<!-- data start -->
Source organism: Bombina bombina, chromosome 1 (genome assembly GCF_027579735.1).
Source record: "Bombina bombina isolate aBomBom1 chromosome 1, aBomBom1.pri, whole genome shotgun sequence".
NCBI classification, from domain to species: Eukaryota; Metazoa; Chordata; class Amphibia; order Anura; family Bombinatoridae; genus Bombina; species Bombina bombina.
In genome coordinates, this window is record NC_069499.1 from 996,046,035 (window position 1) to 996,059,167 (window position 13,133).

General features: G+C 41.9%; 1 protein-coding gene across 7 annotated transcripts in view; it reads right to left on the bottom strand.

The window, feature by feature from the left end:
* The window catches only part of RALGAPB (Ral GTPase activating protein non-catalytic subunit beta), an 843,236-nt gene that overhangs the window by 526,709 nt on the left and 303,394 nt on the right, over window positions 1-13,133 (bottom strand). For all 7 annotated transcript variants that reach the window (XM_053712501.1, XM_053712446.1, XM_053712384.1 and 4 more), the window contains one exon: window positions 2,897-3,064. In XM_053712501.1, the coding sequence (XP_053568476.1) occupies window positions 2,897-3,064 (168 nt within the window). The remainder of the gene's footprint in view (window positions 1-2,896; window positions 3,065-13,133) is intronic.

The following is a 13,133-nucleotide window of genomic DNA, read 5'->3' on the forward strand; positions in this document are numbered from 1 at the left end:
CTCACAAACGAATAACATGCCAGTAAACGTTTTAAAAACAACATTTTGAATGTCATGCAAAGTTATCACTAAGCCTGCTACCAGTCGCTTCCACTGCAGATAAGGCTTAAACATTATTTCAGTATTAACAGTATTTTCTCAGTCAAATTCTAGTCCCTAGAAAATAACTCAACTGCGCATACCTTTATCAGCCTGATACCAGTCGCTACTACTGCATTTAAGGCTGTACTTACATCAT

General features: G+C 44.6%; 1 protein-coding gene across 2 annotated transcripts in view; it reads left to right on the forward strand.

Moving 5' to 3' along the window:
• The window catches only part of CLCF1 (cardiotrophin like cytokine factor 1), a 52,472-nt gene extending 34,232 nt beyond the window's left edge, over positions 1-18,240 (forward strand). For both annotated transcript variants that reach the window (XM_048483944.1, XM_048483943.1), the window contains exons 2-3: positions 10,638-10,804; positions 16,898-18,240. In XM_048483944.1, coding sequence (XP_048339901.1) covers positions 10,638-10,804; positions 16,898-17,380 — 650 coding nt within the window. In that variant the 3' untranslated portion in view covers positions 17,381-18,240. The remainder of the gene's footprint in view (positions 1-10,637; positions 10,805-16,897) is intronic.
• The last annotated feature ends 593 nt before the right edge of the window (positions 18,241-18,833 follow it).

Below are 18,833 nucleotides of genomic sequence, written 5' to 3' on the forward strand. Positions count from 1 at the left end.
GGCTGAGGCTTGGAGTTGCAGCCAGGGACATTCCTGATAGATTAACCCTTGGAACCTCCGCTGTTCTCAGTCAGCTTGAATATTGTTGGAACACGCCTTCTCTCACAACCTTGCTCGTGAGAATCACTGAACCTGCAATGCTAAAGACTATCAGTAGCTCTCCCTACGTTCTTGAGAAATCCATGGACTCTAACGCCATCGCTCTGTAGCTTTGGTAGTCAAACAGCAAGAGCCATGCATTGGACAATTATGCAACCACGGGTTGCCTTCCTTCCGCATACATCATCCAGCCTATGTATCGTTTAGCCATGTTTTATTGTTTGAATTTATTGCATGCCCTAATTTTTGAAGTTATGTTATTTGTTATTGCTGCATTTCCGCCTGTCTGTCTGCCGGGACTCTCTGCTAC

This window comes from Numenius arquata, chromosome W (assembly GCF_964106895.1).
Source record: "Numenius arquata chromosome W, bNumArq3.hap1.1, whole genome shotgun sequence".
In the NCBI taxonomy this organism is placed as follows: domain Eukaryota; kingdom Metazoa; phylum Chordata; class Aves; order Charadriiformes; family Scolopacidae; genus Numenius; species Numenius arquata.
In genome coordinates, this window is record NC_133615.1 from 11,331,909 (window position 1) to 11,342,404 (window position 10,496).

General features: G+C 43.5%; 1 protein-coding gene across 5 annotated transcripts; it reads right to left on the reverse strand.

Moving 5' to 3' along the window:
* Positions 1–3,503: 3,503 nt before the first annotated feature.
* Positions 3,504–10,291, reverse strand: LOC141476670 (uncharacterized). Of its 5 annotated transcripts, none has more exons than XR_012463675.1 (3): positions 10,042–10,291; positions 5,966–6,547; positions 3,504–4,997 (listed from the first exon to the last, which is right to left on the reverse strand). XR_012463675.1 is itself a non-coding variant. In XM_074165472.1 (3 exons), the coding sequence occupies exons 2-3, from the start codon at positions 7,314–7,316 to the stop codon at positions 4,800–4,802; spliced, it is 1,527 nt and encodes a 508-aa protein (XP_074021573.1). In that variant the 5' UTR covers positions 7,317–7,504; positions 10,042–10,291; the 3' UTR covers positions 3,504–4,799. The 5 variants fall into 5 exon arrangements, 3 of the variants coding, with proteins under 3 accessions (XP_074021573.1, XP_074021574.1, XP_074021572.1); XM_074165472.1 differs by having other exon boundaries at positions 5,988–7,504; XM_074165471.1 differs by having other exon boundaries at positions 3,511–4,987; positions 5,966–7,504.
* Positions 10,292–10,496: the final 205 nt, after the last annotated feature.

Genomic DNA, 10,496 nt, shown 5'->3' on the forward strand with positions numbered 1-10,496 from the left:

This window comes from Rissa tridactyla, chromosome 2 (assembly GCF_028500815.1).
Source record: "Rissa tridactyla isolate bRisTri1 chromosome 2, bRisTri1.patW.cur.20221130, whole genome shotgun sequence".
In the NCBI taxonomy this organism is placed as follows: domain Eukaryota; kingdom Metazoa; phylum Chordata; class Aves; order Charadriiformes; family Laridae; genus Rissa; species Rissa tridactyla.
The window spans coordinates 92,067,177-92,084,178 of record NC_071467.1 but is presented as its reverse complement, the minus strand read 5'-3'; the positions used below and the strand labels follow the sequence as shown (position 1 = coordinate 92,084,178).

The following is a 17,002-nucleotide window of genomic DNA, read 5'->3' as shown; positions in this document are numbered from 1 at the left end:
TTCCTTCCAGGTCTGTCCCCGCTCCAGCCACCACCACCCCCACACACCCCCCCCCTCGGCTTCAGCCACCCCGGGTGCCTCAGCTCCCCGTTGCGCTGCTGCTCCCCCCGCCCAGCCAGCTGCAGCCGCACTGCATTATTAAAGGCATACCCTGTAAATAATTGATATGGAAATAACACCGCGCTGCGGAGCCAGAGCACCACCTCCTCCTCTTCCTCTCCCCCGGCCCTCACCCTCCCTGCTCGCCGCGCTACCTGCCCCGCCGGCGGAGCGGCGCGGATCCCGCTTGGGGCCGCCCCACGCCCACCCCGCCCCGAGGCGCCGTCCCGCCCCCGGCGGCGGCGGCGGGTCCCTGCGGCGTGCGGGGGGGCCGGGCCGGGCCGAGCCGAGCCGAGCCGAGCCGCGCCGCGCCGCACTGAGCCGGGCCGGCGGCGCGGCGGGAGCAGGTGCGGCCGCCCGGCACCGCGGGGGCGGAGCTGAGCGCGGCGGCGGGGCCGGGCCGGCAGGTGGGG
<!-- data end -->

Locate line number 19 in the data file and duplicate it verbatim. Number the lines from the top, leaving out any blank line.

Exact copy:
In genome coordinates, this window is record NC_133615.1 from 11,331,909 (window position 1) to 11,342,404 (window position 10,496).